* England, Diocese of Durham Bishops Transcripts, ca 1700-1900 -- images only, no index yet.
* Freedman's Bureau, Virginia Marriages, ca 1815-1866 -- images and index for 5 Virginia counties
* Georgia Deaths, 1914-1927 -- images and every-name index complete
* Ohio Deaths, 1908-1953 -- images and every-name index complete
* Ontario Deaths, 1869-1947 -- every-name index and database, no images.
* Texas Death Index, 1964-1998 -- every-name index and database, no images
* US Social Security Death Index -- every-name index and database, no images
* Utah Death Certificates, 1904-1956 -- every name index and images complete.

You will have to register, for free, to use the FamilySearch Record Search site, but it is well worth the effort.

The image viewer (when there are images) takes a little time to figure out - there is a "Zoom Bar" in the upper right hand corner, and you move around the image by using the "Magic Hand" to move the image up, down, right, left.

There are several new databases on that list that I haven't looked at yet -how about you?

Day 12 - Christmas and the Arts

On the 12th Day of Christmas,
my true love accompanied me
to witness a Living Christmas Tree!

1) Did your family attend any special events or performances during the holidays?

As a child, the only special performances we attended were the school plays and sing-alongs with myself or my brother trying to remember the words and not sing too badly off key.

As a parent, we attended quite a few of the school plays and other events that our daughters were involved in - they at least could sing pretty much on key.

Our church had a "Living Christmas Tree" program for about 15 years (performed two or three times each year) - with tableaux, actors and narration telling the Christmas story, and the choir singing Christmas songs. Because of my beard (probably the only real criteria), I always got to be a "wise man" - one of the Three Kings who brought gifts to the Christ child. We walked down the aisle, presented the gifts, and looked adoringly at the plastic Jesus in the small wooden manger. We even got to sing a bit in the final act - always "Adeste Fidelis" or "Angels We Have Heard on High." However, if I got too exuberant, they always told me to try to sing in some key other than my normal J-sharp.

When she was a young teenager, my daughter Tami was the "Angel" in these productions, and got to "fly" over the congregation once, I think.

Linda and I have attended several Lamb's Players Theatre (a local theatre group) Christmas productions at their theatre in Coronado and the dinner production of "An American Christmas" at the Hotel del Coronado. Both are excellent, and we try to do this every so often.

Participating in the Living Christmas Tree always gave me a calm and reverent attitude during the Christmas season - I felt good doing it and it created in me a spirit of thankfulness, and of giving and receiving gifts.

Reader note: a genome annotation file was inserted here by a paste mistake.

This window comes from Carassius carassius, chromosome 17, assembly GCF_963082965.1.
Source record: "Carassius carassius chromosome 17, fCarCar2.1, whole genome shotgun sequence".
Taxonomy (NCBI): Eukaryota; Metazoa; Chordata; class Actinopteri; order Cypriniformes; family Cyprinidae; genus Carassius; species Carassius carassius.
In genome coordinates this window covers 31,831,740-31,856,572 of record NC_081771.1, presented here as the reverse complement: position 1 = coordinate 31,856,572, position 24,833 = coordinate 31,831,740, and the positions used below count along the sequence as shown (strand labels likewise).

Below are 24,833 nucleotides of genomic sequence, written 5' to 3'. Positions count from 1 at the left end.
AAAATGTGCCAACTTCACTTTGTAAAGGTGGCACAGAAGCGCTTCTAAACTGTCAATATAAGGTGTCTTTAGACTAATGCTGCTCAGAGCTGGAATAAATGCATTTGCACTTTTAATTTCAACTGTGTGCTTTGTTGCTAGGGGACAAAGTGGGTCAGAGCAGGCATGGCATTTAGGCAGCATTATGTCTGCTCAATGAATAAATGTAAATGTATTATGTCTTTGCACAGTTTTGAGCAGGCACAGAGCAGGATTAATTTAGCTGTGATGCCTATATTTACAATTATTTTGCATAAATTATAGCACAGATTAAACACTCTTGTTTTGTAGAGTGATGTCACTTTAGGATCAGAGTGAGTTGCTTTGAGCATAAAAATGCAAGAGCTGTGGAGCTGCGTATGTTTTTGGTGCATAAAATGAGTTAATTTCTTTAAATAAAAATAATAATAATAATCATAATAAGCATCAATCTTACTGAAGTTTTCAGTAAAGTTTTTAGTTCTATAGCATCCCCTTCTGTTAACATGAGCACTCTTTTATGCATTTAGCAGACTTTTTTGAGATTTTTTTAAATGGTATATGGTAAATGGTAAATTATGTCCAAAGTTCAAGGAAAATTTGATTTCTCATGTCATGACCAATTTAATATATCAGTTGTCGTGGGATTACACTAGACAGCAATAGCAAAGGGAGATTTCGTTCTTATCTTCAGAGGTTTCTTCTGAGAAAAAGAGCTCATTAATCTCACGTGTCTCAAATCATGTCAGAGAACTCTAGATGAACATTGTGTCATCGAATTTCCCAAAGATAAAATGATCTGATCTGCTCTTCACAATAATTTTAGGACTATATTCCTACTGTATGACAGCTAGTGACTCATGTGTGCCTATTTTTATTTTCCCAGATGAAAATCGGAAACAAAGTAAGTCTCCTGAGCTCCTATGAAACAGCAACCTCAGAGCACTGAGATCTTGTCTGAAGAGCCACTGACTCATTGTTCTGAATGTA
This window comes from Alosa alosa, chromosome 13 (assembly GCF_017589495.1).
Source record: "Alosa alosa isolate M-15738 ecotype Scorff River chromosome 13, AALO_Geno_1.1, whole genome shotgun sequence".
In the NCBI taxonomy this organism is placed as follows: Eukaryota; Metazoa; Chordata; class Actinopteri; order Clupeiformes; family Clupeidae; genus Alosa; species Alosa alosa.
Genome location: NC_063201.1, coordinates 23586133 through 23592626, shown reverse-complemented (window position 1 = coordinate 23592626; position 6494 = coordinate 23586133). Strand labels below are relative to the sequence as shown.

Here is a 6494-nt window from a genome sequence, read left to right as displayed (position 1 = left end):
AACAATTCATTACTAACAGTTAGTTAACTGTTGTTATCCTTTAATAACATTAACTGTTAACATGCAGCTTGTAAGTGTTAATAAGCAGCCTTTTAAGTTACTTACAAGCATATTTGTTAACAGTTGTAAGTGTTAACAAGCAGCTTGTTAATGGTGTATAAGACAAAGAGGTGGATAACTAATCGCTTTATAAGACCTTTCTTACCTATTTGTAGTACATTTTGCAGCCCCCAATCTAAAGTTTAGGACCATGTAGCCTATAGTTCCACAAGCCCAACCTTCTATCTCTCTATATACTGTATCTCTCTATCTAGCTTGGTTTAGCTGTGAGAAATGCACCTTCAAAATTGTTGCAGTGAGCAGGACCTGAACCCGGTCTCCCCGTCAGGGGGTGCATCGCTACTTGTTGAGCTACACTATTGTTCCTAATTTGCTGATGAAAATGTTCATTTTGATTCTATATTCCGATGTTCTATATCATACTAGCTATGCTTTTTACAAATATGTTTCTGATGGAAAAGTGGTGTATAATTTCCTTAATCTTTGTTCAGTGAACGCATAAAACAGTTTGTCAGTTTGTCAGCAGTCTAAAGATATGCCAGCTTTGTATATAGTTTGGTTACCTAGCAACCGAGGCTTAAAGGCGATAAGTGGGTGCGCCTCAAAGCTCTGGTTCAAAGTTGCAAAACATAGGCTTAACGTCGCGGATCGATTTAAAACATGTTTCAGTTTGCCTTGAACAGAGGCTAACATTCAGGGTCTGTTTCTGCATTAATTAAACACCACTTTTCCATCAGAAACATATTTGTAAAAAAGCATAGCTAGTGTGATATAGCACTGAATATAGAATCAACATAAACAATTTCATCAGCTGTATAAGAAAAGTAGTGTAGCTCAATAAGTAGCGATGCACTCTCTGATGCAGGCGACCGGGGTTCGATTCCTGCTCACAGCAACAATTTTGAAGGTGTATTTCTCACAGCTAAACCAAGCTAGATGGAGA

This post will be part of the "Advent Calendar of Christmas Memories" carnival - organized by Thomas MacEntee at the Destination: Austin Family blog. Please go to Thomas' blog and read the submissions for each day.

Tuesday, December 11, 2007

NEHGS Online Seminars

The New England Historic Genealogical Society in Boston has a number of relatively short online seminars for members to benefit at a distance from the expertise of the NEHGS staff. The seminars currently offered at include:

* Finding Your Ancestors Online by D. Joshua Taylor

* Methods of Finding a Wife's Maiden Name by David Curtis Dearborn, FASG

* NEHGS Resources OnLine by Marie E. Daly

* Civil War Pension Research: Union Soldiers by David Allen Lambert

* Who Was Your Mother's Mother's Mother's Mother? by Julie Helen Otto

* Getting Started in Irish Genealogy Part 1 by Marie E. Daly

* Applying to Lineage Societies by Christopher Challender Child

* Genealogical Tips: Transcribing Gravestones by David Allen Lambert

* Getting Started in Genealogy - Part 1 by Marie E. Daly

* Getting Started in Genealogy - Part 2 by Marie E. Daly

* Getting Started in Genealogy - Part 3 by Marie E. Daly.

The presentations are done in FlashPlayer - you see the slide and hear the speaker - you can click on the next slide any time you want, or go back a slide or two to hear something again.

These presentations are excellent, and are a great opportunity to learn about the topics presented by expert genealogists.

I believe that access to these presentations is FREE to everyone. I logged out of my subscription account and was able to access the presentations. If that is not the case, would someone please let me know? Thanks.

"New England Ancestors" Magazine TOC - Holiday 2007 Issue

The Holiday 2007 issue of the New England Ancestors magazine, Volume 8, Numbers 5-6, came last week, and I really enjoyed reading it. This magazine is published by the New England Historic Genealogical Society, and is included in a society membership (which is $75 a year).

The Table of Contents lists the following Features:

* "New England Moves West: Connecticut's Pennsylvania 'Colony' " by Donna Bingham Munger -- page 21.
* "Finding the Whole Truth: The Terry Family of the Wyoming Valley" by Stephen C. Young -- page 26.
* "Salem witch Judge: The Life and Repentance of Samuel Sewall" by Eve LaPlante -- page 30